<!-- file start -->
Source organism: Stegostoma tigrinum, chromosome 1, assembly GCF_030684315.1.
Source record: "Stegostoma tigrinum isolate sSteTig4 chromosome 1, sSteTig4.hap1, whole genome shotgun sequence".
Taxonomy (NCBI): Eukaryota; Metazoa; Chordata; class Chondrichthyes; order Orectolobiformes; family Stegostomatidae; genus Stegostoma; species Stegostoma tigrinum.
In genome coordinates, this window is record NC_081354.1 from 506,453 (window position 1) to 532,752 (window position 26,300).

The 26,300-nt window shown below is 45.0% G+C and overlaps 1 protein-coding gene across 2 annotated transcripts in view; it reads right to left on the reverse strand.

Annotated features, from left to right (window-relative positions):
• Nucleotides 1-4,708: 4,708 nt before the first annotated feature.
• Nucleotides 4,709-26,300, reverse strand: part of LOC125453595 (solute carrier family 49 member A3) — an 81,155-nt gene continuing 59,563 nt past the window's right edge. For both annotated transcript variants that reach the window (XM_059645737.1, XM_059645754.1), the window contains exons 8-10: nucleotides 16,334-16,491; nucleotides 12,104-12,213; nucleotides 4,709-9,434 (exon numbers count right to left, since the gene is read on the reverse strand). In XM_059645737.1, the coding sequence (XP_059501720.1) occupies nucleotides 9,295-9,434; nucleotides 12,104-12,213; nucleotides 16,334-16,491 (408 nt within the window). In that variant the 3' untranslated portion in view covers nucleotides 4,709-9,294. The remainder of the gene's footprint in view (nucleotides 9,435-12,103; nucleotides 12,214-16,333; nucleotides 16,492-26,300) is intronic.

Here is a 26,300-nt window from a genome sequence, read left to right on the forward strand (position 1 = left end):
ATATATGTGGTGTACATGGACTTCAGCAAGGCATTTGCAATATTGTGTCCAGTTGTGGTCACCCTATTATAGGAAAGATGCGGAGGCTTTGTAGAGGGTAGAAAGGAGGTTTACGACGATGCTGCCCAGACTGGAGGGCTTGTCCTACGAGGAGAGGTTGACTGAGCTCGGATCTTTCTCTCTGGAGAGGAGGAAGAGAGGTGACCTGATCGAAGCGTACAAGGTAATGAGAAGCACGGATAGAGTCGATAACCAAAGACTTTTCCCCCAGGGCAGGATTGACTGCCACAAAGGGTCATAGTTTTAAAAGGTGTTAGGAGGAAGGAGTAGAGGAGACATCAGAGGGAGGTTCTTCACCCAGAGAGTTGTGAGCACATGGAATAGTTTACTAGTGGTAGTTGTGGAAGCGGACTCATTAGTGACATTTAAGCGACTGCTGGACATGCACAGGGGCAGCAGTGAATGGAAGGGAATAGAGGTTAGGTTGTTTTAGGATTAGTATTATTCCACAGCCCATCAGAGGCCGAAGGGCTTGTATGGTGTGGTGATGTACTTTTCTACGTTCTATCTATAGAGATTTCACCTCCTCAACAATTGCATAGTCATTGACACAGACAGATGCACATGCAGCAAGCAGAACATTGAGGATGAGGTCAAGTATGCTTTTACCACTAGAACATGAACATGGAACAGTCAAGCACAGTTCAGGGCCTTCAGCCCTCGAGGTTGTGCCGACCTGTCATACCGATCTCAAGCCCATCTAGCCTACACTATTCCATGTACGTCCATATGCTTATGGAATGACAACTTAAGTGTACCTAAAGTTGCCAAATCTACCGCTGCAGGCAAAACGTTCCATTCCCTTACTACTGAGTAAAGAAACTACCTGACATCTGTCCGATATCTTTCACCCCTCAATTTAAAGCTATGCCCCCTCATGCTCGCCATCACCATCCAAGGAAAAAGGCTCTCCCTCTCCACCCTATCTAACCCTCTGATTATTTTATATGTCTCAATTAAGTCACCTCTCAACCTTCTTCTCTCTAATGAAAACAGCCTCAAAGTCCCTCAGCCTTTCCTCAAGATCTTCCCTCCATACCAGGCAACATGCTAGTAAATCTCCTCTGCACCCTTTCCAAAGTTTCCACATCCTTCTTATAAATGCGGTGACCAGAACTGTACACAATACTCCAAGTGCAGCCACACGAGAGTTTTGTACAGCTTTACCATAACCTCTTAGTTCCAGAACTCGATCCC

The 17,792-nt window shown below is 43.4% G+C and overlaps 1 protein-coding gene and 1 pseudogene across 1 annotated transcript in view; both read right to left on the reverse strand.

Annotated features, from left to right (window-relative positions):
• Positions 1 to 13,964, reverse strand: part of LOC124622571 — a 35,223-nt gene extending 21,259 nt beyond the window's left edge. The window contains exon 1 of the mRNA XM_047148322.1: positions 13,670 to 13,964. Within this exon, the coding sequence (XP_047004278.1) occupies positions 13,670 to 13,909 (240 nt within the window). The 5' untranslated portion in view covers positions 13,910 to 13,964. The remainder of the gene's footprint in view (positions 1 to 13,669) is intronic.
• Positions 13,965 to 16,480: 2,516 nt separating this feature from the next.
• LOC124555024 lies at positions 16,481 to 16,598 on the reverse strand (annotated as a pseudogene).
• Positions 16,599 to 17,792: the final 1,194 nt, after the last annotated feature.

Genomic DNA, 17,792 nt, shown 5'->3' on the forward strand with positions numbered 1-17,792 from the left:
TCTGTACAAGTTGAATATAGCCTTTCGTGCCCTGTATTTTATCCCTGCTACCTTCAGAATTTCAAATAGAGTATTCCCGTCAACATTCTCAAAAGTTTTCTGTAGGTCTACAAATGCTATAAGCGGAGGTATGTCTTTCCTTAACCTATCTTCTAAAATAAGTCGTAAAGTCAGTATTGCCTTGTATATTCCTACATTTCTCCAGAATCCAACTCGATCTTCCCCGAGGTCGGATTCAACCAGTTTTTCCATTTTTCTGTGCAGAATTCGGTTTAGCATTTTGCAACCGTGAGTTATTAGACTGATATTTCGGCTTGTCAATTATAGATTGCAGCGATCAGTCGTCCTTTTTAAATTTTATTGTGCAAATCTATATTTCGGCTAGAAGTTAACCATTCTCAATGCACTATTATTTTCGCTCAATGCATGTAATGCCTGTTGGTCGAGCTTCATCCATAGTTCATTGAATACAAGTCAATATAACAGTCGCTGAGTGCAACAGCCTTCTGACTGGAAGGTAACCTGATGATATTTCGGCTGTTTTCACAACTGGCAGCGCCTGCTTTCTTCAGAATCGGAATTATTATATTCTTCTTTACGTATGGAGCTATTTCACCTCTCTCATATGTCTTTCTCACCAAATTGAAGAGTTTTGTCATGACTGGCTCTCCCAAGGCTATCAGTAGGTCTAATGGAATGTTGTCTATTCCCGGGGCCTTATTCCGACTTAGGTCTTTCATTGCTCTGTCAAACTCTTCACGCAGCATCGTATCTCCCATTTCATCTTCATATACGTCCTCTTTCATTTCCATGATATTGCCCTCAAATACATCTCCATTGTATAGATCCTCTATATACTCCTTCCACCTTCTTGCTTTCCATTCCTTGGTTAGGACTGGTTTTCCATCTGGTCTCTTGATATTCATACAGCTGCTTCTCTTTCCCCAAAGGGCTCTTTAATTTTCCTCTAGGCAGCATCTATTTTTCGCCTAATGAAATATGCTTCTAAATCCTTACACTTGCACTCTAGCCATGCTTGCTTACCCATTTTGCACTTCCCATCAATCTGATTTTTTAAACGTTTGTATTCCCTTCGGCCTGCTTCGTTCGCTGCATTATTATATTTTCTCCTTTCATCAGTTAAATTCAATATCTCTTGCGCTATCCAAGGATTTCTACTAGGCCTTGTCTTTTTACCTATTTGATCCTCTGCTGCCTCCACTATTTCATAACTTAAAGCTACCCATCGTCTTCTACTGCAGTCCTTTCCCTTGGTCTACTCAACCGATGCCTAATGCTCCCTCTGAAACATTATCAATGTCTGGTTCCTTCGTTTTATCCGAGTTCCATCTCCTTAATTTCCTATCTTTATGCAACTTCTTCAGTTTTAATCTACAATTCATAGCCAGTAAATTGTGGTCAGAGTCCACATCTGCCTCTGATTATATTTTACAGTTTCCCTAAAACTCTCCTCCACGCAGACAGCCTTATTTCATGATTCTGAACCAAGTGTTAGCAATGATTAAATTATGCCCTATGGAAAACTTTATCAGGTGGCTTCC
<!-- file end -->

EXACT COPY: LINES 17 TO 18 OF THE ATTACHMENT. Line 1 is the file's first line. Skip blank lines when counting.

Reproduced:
Genomic DNA, 17,792 nt, shown 5'->3' on the forward strand with positions numbered 1-17,792 from the left:
TCTGTACAAGTTGAATATAGCCTTTCGTGCCCTGTATTTTATCCCTGCTACCTTCAGAATTTCAAATAGAGTATTCCCGTCAACATTCTCAAAAGTTTTCTGTAGGTCTACAAATGCTATAAGCGGAGGTATGTCTTTCCTTAACCTATCTTCTAAAATAAGTCGTAAAGTCAGTATTGCCTTGTATATTCCTACATTTCTCCAGAATCCAACTCGATCTTCCCCGAGGTCGGATTCAACCAGTTTTTCCATTTTTCTGTGCAGAATTCGGTTTAGCATTTTGCAACCGTGAGTTATTAGACTGATATTTCGGCTTGTCAATTATAGATTGCAGCGATCAGTCGTCCTTTTTAAATTTTATTGTGCAAATCTATATTTCGGCTAGAAGTTAACCATTCTCAATGCACTATTATTTTCGCTCAATGCATGTAATGCCTGTTGGTCGAGCTTCATCCATAGTTCATTGAATACAAGTCAATATAACAGTCGCTGAGTGCAACAGCCTTCTGACTGGAAGGTAACCTGATGATATTTCGGCTGTTTTCACAACTGGCAGCGCCTGCTTTCTTCAGAATCGGAATTATTATATTCTTCTTTACGTATGGAGCTATTTCACCTCTCTCATATGTCTTTCTCACCAAATTGAAGAGTTTTGTCATGACTGGCTCTCCCAAGGCTATCAGTAGGTCTAATGGAATGTTGTCTATTCCCGGGGCCTTATTCCGACTTAGGTCTTTCATTGCTCTGTCAAACTCTTCACGCAGCATCGTATCTCCCATTTCATCTTCATATACGTCCTCTTTCATTTCCATGATATTGCCCTCAAATACATCTCCATTGTATAGATCCTCTATATACTCCTTCCACCTTCTTGCTTTCCATTCCTTGGTTAGGACTGGTTTTCCATCTGGTCTCTTGATATTCATACAGCTGCTTCTCTTTCCCCAAAGGGCTCTTTAATTTTCCTCTAGGCAGCATCTATTTTTCGCCTAATGAAATATGCTTCTAAATCCTTACACTTGCACTCTAGCCATGCTTGCTTACCCATTTTGCACTTCCCATCAATCTGATTTTTTAAACGTTTGTATTCCCTTCGGCCTGCTTCGTTCGCTGCATTATTATATTTTCTCCTTTCATCAGTTAAATTCAATATCTCTTGCGCTATCCAAGGATTTCTACTAGGCCTTGTCTTTTTACCTATTTGATCCTCTGCTGCCTCCACTATTTCATAACTTAAAGCTACCCATCGTCTTCTACTGCAGTCCTTTCCCTTGGTCTACTCAACCGATGCCTAATGCTCCCTCTGAAACATTATCAATGTCTGGTTCCTTCGTTTTATCCGAGTTCCATCTCCTTAATTTCCTATCTTTATGCAACTTCTTCAGTTTTAATCTACAATTCATAGCCAGTAAATTGTGGTCAGAGTCCACATCTGCCTCTGATTATATTTTACAGTTTCCCTAAAACTCTCCTCCACGCAGACAGCCTTATTTCATGATTCTGAACCAAGTGTTAGCAATGATTAAATTATGCCCTATGGAAAACTTTATCAGGTGGCTTCC